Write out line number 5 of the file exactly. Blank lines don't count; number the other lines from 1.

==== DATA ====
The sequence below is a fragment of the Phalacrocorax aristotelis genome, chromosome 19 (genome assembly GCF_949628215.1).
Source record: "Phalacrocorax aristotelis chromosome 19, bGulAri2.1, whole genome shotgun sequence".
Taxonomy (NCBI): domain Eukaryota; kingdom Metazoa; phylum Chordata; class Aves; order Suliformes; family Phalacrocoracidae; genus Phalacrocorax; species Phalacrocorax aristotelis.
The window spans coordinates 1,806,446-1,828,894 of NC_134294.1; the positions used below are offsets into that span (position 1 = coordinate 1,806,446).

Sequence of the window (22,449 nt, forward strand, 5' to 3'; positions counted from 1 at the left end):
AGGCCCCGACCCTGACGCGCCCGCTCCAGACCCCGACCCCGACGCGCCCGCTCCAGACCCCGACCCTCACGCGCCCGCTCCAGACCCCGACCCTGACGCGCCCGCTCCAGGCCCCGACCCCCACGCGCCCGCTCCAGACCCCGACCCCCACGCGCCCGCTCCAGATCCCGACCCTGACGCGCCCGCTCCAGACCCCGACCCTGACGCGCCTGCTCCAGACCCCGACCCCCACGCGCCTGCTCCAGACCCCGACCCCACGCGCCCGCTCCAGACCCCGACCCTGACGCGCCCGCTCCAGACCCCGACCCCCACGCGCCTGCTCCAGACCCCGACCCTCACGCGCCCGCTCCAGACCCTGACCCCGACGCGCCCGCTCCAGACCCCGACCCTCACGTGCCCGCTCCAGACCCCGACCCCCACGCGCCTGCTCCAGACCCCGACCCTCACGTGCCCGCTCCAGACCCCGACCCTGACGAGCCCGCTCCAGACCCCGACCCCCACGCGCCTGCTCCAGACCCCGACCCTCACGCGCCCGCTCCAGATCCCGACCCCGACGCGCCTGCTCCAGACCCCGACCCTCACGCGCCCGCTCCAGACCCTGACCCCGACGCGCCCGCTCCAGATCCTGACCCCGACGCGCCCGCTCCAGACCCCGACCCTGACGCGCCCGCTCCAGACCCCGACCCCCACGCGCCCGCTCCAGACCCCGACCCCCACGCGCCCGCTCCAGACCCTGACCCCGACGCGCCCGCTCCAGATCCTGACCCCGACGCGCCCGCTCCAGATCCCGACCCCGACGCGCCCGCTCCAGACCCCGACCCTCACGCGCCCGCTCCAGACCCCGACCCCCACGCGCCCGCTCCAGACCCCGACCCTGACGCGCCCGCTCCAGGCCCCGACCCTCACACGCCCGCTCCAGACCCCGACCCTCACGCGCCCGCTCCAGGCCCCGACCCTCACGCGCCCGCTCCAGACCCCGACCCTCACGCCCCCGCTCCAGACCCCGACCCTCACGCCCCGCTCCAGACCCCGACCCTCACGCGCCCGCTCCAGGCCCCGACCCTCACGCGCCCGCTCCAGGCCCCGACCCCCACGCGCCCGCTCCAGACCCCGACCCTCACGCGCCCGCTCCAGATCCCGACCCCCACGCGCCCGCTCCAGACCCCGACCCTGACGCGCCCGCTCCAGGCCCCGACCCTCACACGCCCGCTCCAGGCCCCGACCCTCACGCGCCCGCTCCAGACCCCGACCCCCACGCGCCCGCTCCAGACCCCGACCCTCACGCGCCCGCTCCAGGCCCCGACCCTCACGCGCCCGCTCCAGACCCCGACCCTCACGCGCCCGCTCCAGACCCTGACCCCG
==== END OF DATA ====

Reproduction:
Sequence of the window (22,449 nt, forward strand, 5' to 3'; positions counted from 1 at the left end):